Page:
Amelia Hicks, 35, dropped about 40kg of post-pregnancy weight in under a year.
Her formula? She was determined. That's it. "I want to be able to crawl around on the floor with my children; I didn't want to lose that time when they're young," she said.
"And when I got married, I was 125 pounds (57kg), and there I was at 207 (94kg). I knew (my husband) Charles would love me no matter what I looked like, but I wasn't what he married. I wanted to be in better shape for him, and healthier for me."
She gained the weight, she said, because at 5 feet, 3 inches (1.6m), she had a bone condition that required a lot of bed rest and little activity during both of her pregnancies since 2010. That was torture for a former athlete, she said.She gained the weight, she said, because at 5 feet, 3 inches (1.6m), she had a bone condition that required a lot of bed rest and little activity during both of her pregnancies since 2010. That was torture for a former athlete, she said.
Hicks, who is from South Africa, came to the United States in 1997 on a golf scholarship to the University of Missouri-Columbia. She earned a degree in education, then toyed with the Ladies Professional Golf Association but said she didn't like the hassle. She hardly ever plays any more.
She began teaching elementary school in the Ferguson-Florissant School District, where she met her husband, Charles Hicks, also a teacher. At the time they met, she was 118 pounds (54kg).
But her pregnancy in 2010 brought about some unexpected problems. She developed a hormone imbalance that caused her bones to soften.
"I already had tiny bones, so this made it worse," she said. "They would bend and there was fear they'd break."
Because of the sudden inactivity, she gained a lot of weight. After first boy Beau, now 3, was born, the weight started coming off, but during her second pregnancy with Josias, 18 months, she put on 60 pounds (27kg). While the hormone imbalance that caused the bone problems went away after Josias' birth in 2013, Hicks weighed 207 pounds.
She began working out and trying to adjust her diet, but changes were too slow, she said.
While visiting a karate practice with her husband's teenage daughter from a previous marriage, she met Daniel Nobel, then owner of Max Muscle Sports Nutrition in Brentwood.
Nobel offered services including personal training, nutrition counseling and nutrition supplements.
For Hicks, her program took some tweaking because she was a vegan. Vegans eat nothing that comes from meat. That includes dairy products and eggs. Protein supplement powders can include animal byproducts.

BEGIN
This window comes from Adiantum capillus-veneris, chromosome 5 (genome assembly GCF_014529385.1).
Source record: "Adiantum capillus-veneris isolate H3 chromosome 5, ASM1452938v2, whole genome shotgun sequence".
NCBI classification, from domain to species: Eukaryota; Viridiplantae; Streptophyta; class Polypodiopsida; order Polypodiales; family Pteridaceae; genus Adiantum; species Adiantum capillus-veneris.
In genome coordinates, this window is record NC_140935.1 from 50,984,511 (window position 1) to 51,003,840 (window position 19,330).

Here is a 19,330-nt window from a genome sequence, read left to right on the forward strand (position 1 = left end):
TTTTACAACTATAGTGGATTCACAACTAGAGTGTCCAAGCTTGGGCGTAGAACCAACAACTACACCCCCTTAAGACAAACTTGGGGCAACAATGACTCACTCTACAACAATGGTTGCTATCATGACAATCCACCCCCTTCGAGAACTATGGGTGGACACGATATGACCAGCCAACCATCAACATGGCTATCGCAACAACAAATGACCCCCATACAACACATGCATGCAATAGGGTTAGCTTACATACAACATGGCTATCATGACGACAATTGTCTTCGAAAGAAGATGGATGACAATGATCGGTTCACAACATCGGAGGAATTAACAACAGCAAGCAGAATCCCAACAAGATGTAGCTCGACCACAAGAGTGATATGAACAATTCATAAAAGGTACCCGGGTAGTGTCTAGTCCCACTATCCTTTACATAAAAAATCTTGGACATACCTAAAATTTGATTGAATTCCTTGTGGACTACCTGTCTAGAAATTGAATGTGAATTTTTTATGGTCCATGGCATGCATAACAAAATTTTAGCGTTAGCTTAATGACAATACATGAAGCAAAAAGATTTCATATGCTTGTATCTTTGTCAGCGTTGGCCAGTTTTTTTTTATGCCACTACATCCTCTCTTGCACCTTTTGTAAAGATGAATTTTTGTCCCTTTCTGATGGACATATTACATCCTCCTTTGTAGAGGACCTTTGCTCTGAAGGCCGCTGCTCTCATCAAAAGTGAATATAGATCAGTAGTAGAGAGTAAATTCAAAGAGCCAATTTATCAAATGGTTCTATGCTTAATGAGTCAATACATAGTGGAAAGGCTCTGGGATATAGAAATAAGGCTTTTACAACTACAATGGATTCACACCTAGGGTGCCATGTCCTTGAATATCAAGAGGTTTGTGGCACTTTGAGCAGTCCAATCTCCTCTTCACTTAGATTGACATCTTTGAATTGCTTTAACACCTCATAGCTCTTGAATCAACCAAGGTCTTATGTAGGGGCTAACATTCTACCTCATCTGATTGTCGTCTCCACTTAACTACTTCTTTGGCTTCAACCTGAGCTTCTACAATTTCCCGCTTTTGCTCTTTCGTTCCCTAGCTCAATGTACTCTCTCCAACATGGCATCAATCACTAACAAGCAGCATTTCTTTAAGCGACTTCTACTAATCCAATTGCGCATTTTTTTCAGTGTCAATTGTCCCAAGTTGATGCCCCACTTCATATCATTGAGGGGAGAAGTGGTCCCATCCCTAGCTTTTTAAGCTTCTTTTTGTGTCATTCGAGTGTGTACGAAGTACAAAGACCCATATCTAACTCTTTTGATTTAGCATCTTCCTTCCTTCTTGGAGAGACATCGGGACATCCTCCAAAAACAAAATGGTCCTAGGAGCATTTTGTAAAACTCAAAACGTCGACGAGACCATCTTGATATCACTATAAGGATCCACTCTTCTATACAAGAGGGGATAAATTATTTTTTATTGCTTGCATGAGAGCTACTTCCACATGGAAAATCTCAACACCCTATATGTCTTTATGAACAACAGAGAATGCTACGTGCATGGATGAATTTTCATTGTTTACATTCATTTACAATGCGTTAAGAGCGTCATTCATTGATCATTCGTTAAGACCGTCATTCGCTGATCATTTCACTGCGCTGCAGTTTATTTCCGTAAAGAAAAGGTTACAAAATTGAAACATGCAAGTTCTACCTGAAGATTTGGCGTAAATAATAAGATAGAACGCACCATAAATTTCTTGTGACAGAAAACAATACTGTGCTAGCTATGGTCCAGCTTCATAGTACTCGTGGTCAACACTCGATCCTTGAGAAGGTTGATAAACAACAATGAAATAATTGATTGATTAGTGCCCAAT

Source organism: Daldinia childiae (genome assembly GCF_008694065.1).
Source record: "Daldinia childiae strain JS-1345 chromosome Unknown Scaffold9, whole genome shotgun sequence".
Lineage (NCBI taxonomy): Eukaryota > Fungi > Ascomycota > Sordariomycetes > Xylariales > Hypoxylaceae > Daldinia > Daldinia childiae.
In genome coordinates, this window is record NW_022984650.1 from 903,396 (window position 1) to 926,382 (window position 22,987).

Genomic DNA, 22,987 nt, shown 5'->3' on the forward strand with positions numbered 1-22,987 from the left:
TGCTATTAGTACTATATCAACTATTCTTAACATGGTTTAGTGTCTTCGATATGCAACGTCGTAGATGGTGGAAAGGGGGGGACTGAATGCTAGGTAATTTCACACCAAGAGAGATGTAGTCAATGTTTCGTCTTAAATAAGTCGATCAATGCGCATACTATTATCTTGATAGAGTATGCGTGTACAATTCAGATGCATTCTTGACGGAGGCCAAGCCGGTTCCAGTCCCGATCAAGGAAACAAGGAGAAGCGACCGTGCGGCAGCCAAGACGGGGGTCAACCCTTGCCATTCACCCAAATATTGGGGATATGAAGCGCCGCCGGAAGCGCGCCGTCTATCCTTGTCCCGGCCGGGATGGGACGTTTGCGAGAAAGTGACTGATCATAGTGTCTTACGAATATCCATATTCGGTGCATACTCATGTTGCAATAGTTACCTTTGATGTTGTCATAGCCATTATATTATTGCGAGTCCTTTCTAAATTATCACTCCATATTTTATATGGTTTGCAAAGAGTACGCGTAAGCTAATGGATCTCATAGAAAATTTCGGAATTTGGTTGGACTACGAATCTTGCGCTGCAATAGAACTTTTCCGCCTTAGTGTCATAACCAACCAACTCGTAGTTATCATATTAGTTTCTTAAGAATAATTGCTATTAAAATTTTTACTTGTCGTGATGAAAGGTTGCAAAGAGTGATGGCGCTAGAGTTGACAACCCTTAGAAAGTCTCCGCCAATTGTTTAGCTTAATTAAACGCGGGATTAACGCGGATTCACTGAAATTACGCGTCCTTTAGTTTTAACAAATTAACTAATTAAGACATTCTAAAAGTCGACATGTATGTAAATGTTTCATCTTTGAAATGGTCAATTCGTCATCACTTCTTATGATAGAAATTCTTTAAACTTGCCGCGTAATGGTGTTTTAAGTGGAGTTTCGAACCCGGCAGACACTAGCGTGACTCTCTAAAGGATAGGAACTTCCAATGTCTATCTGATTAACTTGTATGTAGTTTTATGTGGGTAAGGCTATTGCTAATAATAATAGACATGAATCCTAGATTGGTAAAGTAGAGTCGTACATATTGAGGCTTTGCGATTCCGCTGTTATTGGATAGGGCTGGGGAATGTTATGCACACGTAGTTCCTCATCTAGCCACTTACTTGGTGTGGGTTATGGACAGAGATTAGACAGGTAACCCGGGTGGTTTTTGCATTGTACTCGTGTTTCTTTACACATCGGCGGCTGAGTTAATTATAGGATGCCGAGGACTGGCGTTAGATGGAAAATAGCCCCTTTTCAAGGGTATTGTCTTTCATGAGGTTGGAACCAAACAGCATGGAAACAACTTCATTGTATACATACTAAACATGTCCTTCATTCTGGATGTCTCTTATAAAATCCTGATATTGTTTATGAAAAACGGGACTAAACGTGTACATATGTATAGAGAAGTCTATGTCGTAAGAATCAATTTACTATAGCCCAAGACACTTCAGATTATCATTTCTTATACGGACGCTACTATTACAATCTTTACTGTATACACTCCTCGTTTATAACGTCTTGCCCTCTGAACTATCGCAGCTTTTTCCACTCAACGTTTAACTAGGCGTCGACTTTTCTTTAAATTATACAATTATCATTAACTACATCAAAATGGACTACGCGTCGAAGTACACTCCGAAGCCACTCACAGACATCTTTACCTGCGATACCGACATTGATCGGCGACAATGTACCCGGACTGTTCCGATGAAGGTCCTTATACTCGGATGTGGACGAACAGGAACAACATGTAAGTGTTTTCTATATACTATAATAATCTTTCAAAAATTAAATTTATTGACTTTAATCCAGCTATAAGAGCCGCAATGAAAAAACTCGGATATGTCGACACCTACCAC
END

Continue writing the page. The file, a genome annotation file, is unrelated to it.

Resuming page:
Nobel found vegetable-based products. Some were exotic, such as green coffee beans, which are said to have beneficial health effects.
Being a working mother, she exercised when she could. "Like after I put the kids to bed," she said. "It's so easy to fall asleep right after that. But I'd get on the treadmill."
She also began visiting the South City YMCA and made a point of exercising every day at home or the gym.
"It's so easy to skip one day, and that becomes a week, and then you're not exercising," she said. "That's the difference between success and failure."
The acceleration began when she joined a fitness challenge sponsored by Nobel and his store.
"I didn't win, but I got down to my wedding weight (125)," she said. "That was my first goal."
She said her supplements helped her eat better, rebuild her muscles faster after workouts and supplied nutrition she might have missed with meals.
She still uses supplements. Her next goal is to get back to her competition weight, under 120. That's because she wants to compete again. This time in running, swimming and bicycling events.
Already she has run one half-marathon and wants to run a second soon, and then a marathon in October. She has started swimming, although she says she's better at running. Next, she plans to purchase a bicycle.
The ultimate goal is to compete in triathlons, she said.
Despite the return of her figure and health - she had almost zero problems with excess skin after the weight loss - and regaining her athletic prowess, the most rewarding part has been watching her co-workers get the message.
"We bring breakfast into the school and we used to bring boxes of doughnuts and bagels," she said. "But they were watching me; I transformed in front of them."
One day doughnuts were brought in, "but everyone else was bringing granola bars and the like. By the end of the day, most of the doughnuts were still there."
She still faces challenges, she said. "I can be an emotional eater," she said. And she's "tempted to use my children as an excuse" to not to put in the work.
"I'll still eat chips," she said. "But I'll look at a serving, count out 12 chips. I don't eat the whole bag and end up with 500 calories."
She's not shy about giving advice:
The work comes in making new habits, she said. "It's so easy to quit," she said. "But if you're determined, it's hard to quit."
To her sadness, she learned that Nobel, 64, died in December.
"I learned that life is short," she said. "Daniel dying made me realise, enjoy this moment and take care of yourself. That's the one thing I have control over."
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